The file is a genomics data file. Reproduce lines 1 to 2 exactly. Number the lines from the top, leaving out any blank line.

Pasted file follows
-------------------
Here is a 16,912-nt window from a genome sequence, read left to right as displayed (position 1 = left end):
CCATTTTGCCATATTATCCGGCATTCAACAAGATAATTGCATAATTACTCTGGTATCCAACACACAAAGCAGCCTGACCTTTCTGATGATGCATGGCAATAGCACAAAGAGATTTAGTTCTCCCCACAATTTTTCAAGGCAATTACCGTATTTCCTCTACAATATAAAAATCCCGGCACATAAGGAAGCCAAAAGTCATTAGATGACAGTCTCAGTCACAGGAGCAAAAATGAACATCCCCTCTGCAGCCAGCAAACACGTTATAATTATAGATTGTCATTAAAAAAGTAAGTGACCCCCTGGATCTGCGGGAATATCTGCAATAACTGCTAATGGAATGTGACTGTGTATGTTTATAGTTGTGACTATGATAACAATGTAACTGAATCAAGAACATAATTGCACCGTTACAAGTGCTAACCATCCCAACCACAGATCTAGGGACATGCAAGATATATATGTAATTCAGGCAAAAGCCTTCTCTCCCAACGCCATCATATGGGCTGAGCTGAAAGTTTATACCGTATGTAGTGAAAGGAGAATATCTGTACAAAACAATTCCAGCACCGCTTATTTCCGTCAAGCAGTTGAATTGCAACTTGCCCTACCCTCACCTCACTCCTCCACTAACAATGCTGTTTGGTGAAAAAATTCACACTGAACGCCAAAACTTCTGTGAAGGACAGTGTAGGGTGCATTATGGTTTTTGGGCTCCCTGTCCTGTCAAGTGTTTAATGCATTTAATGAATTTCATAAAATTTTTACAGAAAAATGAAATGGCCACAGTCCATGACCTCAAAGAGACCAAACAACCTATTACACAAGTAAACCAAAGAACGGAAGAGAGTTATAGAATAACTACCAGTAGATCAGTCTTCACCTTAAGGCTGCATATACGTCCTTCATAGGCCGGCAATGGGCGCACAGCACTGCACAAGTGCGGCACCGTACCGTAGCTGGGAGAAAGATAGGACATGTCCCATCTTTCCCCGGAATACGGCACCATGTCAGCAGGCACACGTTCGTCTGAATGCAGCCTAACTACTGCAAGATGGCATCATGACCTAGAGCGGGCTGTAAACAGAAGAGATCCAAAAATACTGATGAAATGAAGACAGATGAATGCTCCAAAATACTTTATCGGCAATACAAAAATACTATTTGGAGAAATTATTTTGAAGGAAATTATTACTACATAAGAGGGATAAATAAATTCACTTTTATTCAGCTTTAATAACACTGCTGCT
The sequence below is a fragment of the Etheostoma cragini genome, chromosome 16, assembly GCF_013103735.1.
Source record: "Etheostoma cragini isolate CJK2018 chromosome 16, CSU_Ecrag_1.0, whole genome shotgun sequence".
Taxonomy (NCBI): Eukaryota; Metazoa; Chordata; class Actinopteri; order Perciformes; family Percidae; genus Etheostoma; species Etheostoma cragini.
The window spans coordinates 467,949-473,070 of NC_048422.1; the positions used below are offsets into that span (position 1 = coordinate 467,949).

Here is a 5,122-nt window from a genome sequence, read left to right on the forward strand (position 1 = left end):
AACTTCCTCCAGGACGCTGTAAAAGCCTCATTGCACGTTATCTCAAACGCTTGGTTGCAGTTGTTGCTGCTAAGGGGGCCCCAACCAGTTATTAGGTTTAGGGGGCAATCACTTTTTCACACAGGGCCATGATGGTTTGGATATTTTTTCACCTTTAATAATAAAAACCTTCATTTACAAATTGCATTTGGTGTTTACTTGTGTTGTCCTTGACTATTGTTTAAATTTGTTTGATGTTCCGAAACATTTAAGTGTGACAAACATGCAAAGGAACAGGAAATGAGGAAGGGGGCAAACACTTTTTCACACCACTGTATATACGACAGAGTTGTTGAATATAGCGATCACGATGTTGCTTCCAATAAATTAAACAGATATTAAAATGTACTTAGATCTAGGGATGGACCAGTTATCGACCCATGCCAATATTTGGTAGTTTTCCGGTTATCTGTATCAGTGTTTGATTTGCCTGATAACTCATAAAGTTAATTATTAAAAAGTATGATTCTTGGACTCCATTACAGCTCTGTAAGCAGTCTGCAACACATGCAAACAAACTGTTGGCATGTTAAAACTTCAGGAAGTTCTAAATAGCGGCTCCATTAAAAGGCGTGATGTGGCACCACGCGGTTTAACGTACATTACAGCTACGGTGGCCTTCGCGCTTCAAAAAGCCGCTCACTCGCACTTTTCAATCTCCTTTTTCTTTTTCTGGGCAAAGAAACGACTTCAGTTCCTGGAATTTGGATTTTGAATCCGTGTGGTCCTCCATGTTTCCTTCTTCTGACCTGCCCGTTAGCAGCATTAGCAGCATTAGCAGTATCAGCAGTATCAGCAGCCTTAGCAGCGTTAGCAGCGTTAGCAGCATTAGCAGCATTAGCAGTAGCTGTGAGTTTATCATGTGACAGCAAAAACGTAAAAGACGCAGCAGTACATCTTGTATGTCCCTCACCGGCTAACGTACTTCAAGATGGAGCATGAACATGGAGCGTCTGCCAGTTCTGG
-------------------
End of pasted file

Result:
Here is a 16,912-nt window from a genome sequence, read left to right as displayed (position 1 = left end):
CCATTTTGCCATATTATCCGGCATTCAACAAGATAATTGCATAATTACTCTGGTATCCAACACACAAAGCAGCCTGACCTTTCTGATGATGCATGGCAATAGCACAAAGAGATTTAGTTCTCCCCACAATTTTTCAAGGCAATTACCGTATTTCCTCTACAATATAAAAATCCCGGCACATAAGGAAGCCAAAAGTCATTAGATGACAGTCTCAGTCACAGGAGCAAAAATGAACATCCCCTCTGCAGCCAGCAAACACGTTATAATTATAGATTGTCATTAAAAAAGTAAGTGACCCCCTGGATCTGCGGGAATATCTGCAATAACTGCTAATGGAATGTGACTGTGTATGTTTATAGTTGTGACTATGATAACAATGTAACTGAATCAAGAACATAATTGCACCGTTACAAGTGCTAACCATCCCAACCACAGATCTAGGGACATGCAAGATATATATGTAATTCAGGCAAAAGCCTTCTCTCCCAACGCCATCATATGGGCTGAGCTGAAAGTTTATACCGTATGTAGTGAAAGGAGAATATCTGTACAAAACAATTCCAGCACCGCTTATTTCCGTCAAGCAGTTGAATTGCAACTTGCCCTACCCTCACCTCACTCCTCCACTAACAATGCTGTTTGGTGAAAAAATTCACACTGAACGCCAAAACTTCTGTGAAGGACAGTGTAGGGTGCATTATGGTTTTTGGGCTCCCTGTCCTGTCAAGTGTTTAATGCATTTAATGAATTTCATAAAATTTTTACAGAAAAATGAAATGGCCACAGTCCATGACCTCAAAGAGACCAAACAACCTATTACACAAGTAAACCAAAGAACGGAAGAGAGTTATAGAATAACTACCAGTAGATCAGTCTTCACCTTAAGGCTGCATATACGTCCTTCATAGGCCGGCAATGGGCGCACAGCACTGCACAAGTGCGGCACCGTACCGTAGCTGGGAGAAAGATAGGACATGTCCCATCTTTCCCCGGAATACGGCACCATGTCAGCAGGCACACGTTCGTCTGAATGCAGCCTAACTACTGCAAGATGGCATCATGACCTAGAGCGGGCTGTAAACAGAAGAGATCCAAAAATACTGATGAAATGAAGACAGATGAATGCTCCAAAATACTTTATCGGCAATACAAAAATACTATTTGGAGAAATTATTTTGAAGGAAATTATTACTACATAAGAGGGATAAATAAATTCACTTTTATTCAGCTTTAATAACACTGCTGCT